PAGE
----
I don't want to make it sound like you need a blog to get free stuff.  You don't.  It just helps ease your transition to ninja-dom.  But plenty of folks I know have gotten swag without a single blog entry.  That's because companies don't just want a handful of random reviews floating around on the interwebs.  They are also looking for folks to contribute reviews to their website. 

As long as you're willing to write a thoughtful review, several websites are willing to give you free stuff to do it.  A ton of my friends have gotten free stuff by contacting companies like Planet Shoes, which has a great selection of minimal shoes to choose from.  I've gone that route as well for a review of the Patagonia Advocate that I did for Barefoot Running University

Rule #3: Free Stuff Doesn't Just Come From the Manufacturer

Okay, but what if I'm a lazy wanker?  What if I don't even want to write a review to get free stuff?  For the most part, that's tough shit buddy.  Suck it up and do it.  But there are still some options for those who aren't willing to put out much, if any effort towards acquiring swag.  The way I do this the most is to participate in events held by a company whose swag I desire.  This can be as simple as signing up for a race hosted by a manufacturer and getting something in your grab bag.

Just note that the more you participate in an event, the more stuff you'll likely get.  For example, a while back I volunteered to be the local race director for The Naked Foot 5K in Minneapolis, which is sponsored by Merrell.  Due to my participation, I've snagged a free pair of Trail Gloves, as well as jackets, tech t-shirts, hats, and other Merrell goodies.  I've probably received over $500 worth of stuff overall.  I didn't volunteer to run the race for all of this, but it is a nice added bonus.

That is just one example of where free stuff comes from.  In reality, free stuff can come from just about anywhere.  Just use your imagination.  And be quick to take advantage of opportunities as they come along.  A large part of my ridiculous shoe collection comes from the grand daddy of swag himself, Jason "Shoe-tard" Robillard.  As he got ready to become a homeless person (albeit a homeless person sponsored by a big company), he was looking to dump a load of shoes from his past shoe reviews.  We happen to be the same shoe size.  I was like a woman at a Payless BOGO event and snagged nearly all of them.  I'm not ashamed...he had a lot of cool stuff.  And now it's mine.  Booyah!

SIDE NOTE: I'm looking to unload some of my massive shoe collection for a reasonable price.  If you are a US size 11-12 and are interested, please shoot me an email and I'll let you know what's in stock at my new store: The Maple Grove Shoe Salesman Guy.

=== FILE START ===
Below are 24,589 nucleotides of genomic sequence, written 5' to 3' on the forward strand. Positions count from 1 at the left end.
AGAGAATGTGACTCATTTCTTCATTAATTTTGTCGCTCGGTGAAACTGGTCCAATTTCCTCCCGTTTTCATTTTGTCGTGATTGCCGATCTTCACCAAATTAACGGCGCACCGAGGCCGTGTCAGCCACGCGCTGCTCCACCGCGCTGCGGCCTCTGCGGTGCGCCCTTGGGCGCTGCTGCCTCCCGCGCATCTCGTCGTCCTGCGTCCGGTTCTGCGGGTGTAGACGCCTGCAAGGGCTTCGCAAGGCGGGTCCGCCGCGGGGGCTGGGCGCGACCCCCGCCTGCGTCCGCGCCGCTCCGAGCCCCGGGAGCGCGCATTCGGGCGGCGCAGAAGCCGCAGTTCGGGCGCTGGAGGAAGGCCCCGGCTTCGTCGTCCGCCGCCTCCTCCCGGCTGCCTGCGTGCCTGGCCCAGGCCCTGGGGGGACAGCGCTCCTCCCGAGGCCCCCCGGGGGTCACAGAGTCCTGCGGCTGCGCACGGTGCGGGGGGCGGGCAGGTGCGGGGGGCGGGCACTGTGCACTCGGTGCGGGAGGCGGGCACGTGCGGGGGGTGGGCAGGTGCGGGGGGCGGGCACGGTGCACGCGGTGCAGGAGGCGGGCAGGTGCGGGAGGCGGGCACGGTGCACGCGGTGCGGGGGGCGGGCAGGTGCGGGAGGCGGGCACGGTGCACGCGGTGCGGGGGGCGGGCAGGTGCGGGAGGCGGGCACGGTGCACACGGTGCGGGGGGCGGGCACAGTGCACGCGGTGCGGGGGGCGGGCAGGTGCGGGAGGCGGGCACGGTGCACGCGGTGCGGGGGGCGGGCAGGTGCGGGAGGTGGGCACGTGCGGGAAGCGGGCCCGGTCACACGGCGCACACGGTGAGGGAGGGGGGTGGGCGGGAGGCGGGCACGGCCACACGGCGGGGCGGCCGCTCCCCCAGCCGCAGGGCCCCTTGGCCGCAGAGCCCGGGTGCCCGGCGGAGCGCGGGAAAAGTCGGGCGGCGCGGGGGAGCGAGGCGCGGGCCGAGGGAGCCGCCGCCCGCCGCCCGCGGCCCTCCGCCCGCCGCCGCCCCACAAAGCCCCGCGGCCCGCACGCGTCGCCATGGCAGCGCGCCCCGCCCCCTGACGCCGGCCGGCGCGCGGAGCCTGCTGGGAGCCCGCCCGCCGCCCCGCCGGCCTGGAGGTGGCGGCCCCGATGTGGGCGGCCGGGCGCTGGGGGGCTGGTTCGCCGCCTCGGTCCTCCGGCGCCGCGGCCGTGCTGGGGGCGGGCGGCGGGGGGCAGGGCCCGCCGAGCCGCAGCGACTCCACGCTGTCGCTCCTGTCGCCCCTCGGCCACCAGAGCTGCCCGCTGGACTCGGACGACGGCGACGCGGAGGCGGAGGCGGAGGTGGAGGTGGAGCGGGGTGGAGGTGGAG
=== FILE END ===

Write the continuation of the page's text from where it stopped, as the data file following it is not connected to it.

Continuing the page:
Rule #4: You Never Get Anything Unless You Ask

The saying "good things come to those who wait" is crap; at least as it applies to swag.  If you sit on your ass and wait for swag to fall in your lap, you will find yourself with an empty lap.  Swag comes to those who ask. 

That doesn't mean that you email Vibram today and say, "Please give me some ugly toe shoes!" and expect a shoe box on your doorstep 6-8 days later.  I guarantee that you do that you will hear crickets.  You will be ignored. 

Now, if I go and ask a company like Vibram for some shoes, I probably will get a response.  But that's because I have spent some time building a swag empire and an abundance of awesomeness.  When just starting out on your swag hunt, you'll have to be more selective in who you ask.  That means that your first swag will probably come from smaller companies.  I found it easiest to get swag from small companies that didn't have any reviews from barefoot runners yet.  The first company to agree to furnish me with free stuff was Unshoes, which at the time had only been reviewed by a barefoot runner once. 

And it's not just who you ask, but how you ask that matters.  By agreeing to review a piece of swag, you are entering into a business transaction with a company.  They will exchange something that you want only if you have something they want.  So what do you have that they want?  This is where you need to be marketing yourself.  Why should they give you free stuff?  What can you offer them?

There are lots of different answers to these questions, but the most obvious answer is exposure.  If you are a towering pillar of awesomeness in the barefoot community like me, then the exposure you can provide a company is pretty clear.  But when I first started out, I had to explain how amazing I was to companies.  I had to make it known that although I didn't have a lot of followers, I had connections in the barefoot community.  I name dropped like crazy.  I also sweetened the deal by offered things above and beyond the normal review, like giveaways and follow-up reviews.  I also trotted out my previous resume of reviews to show the quality of my writing.